The department has both a favorable climate, excellent exposure, a wide variety of soils and a wide range of grape varieties: all the assets are there to produce generous wines, sometimes robust, with a wide aromatic palette AOC: Saint-Chinian, Faugères, Coteaux-du-languedoc, Clairette du Languedoc, Muscat de Frontignan, Muscat de Lunel, Muscat de Mireval
Béziers is a town and commune in the Occitanie region of Southern France. In 2014, it had a population of 75,701. Béziers hosts the famous Feria de Béziers, centred on bullfighting, every August. A million visitors are attracted to the five-day event. Béziers is a member of the Most Ancient European Towns Network; the town is located on a small bluff above the river Orb, about 10 km from the Mediterranean coast, 75 km southwest of Montpellier. At Béziers, the Canal du Midi spans the river Orb as an aqueduct called the Pont-canal de l'Orb, claimed to be the first of its kind. Béziers is one of the oldest cities in France. Research published in March 2013 shows that Béziers dates from 575 BC, making it older than Agde and a bit younger than Marseille The site has been occupied since Neolithic times, before the influx of Celts. Roman Betarra was on the road that linked Provence with Iberia; the Romans refounded the city as a new colonia for veterans in 36–35 BC and called it Colonia Julia Baeterrae Septimanorum.
Stones from the Roman amphitheatre were used to construct the city wall during the 3rd century. White wine was exported to Rome. A dolia discovered in an excavation near Rome is marked "I am a wine from Baeterrae and I am five years old", it was occupied by the Moors between 720 and 752. From the 10th to the 12th century, Béziers was the centre of a Viscountship of Béziers; the viscounts ruled most of the coastal plain around Béziers, including the town of Agde. They controlled the major east-west route through Languedoc, which follows the old Roman Via Domitia, with the two key bridges over the Orb at Béziers and over the Hérault at Saint-Thibéry. After the death of Viscount William around 990, the viscounty passed to his daughter Garsendis and her husband, count Raimond-Roger of Carcassonne, it was ruled by their son Peter-Raimond and his son Roger, both of whom were Counts of Carcassonne. Roger died without issue and Béziers passed to his sister Ermengard and her husband Raimond-Bertrand Trencavel.
The Trencavels ruled for the next 142 years, until the Albigensian Crusade, a formal crusade authorised by Pope Innocent III. Béziers was a Languedoc stronghold of Catharism, which the Catholic Church condemned as heretical and which Catholic forces exterminated in the Albigensian Crusade. Béziers was the first place to be attacked; the crusaders reached the town on July 21, 1209. Béziers' Catholics were given an ultimatum to hand over the heretics or leave before the crusaders besieged the city and to "avoid sharing their fate and perishing with them". However, they resisted with the Cathars; the town was sacked the following day and in the bloody massacre, no one was spared, not Catholic priests and those who took refuge in the churches. One of the commanders of the crusade was the Papal Legate Arnaud-Amaury; when asked by a crusader how to tell Catholics from Cathars once they had taken the city, the abbot replied, "Caedite eos. Novit enim Dominus qui sunt eius". Amalric's own version of the siege, described in his letter to Pope Innocent III in August 1209, states: While discussions were still going on with the barons about the release of those in the city who were deemed to be Catholics, the servants and other persons of low rank and unarmed attacked the city without waiting for orders from their leaders.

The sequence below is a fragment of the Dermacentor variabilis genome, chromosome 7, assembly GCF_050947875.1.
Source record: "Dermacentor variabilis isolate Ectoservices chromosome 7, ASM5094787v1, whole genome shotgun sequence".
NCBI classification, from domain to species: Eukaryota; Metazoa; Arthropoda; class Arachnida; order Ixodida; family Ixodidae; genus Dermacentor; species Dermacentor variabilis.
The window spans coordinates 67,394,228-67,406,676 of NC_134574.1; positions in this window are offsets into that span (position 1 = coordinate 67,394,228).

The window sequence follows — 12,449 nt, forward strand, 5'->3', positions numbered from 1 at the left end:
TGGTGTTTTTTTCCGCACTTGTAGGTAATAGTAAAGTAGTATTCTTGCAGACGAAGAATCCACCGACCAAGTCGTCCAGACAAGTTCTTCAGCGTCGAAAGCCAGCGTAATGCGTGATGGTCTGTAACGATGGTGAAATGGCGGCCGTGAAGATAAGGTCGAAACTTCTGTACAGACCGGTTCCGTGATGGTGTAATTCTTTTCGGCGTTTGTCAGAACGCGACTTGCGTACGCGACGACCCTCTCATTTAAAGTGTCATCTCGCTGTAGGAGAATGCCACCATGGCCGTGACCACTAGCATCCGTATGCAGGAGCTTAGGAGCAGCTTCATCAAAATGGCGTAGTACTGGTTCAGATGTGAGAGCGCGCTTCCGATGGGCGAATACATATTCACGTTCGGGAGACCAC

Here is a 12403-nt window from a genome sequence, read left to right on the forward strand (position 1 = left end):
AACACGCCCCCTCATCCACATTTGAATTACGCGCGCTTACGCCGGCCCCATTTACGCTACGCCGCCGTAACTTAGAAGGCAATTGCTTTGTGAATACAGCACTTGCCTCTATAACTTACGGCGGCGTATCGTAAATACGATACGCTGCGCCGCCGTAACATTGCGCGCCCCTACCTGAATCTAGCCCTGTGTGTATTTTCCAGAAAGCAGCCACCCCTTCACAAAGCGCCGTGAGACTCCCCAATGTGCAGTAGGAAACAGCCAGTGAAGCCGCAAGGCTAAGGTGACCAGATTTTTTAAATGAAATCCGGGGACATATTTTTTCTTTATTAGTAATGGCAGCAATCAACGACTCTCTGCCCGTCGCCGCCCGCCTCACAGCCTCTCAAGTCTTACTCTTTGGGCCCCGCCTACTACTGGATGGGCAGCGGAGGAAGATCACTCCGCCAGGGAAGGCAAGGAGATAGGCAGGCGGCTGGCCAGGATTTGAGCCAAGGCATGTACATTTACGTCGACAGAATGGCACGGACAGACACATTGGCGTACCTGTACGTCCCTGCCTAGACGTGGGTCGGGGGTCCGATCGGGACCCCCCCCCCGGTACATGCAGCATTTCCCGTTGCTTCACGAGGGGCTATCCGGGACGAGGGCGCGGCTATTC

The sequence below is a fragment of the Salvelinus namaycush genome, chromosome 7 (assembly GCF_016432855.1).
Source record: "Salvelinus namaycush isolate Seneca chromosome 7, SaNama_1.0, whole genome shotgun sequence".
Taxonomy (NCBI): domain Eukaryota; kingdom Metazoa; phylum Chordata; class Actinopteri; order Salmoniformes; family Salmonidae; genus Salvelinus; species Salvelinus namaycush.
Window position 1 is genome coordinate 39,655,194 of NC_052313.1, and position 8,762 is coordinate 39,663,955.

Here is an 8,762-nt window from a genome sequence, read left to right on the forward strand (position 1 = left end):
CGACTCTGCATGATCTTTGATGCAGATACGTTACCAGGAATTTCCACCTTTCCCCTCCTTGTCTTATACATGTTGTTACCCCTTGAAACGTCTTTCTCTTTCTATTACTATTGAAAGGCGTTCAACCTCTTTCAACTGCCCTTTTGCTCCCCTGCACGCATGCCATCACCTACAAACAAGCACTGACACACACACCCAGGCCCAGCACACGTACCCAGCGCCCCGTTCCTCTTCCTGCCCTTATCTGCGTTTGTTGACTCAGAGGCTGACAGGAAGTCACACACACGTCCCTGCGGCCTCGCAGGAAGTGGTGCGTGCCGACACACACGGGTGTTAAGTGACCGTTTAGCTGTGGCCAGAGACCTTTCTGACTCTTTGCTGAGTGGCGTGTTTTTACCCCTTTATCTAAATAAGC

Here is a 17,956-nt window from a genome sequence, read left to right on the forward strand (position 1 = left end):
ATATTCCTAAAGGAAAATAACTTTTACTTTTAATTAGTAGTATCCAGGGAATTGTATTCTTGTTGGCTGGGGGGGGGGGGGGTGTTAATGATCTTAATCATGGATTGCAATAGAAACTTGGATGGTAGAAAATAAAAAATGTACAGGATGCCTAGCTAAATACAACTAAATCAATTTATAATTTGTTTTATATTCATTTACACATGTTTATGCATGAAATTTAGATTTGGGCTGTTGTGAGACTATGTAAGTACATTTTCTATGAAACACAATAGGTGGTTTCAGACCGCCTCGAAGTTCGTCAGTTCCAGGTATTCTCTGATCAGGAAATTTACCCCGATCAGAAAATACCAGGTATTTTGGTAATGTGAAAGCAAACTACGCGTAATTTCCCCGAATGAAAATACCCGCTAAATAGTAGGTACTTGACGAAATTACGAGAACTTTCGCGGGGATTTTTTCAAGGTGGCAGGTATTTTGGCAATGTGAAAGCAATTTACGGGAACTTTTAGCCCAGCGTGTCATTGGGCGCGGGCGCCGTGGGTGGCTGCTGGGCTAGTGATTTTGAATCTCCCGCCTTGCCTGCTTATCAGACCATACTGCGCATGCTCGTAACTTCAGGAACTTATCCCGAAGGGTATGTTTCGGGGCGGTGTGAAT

To our amazement, crying "to arms, to arms!", within the space of two or three hours they crossed the ditches and the walls and Béziers was taken. Our men spared no one, irrespective of rank, sex or age, put to the sword 20,000 people. After this great slaughter the whole city was despoiled and burnt... The invaders burned the Cathedral of Saint Nazaire, which collapsed on those who had taken refuge inside; the town was burnt. By some accounts, none was left alive - by others, there were a handful of survivors. Despite the massacre, the city was repopulated. A few parts of the Romanesque cathedral of St-Nazaire had survived the carnage, repairs started in 1215; the restoration, along with that of the rest of the city, continued until the 15th century. Béziers became part of the royal domain in 1247. Rule of the city was for a long time divided among three powers: the Bishopric, which reached its apogee in the 16th and 17th centuries when it was held by the Bonsi family, allied to the Medici. Béziers was not damaged in the Hundred Years War.
On September 8, 1381, a riot broke out at the seat of the municipal council, rioters setting the Town House on fire. The councillors tried to take refuge in the tower, but fire spread there as well, they all died either by fire or in jumping from the tower to the square. King Charles IX passed through the city during his royal tour of France, accompanied by the Court and the great men of the kingdom: his brother the Duke of Anjou, Henri of Navarre, the cardinals of Bourbon and Lorraine. In 1551, Béziers became the seat of a Seneschal, being removed from the jurisdiction
Bassan is a commune in the Hérault department in the Occitanie region in southern France. Communes of the Hérault department INSEE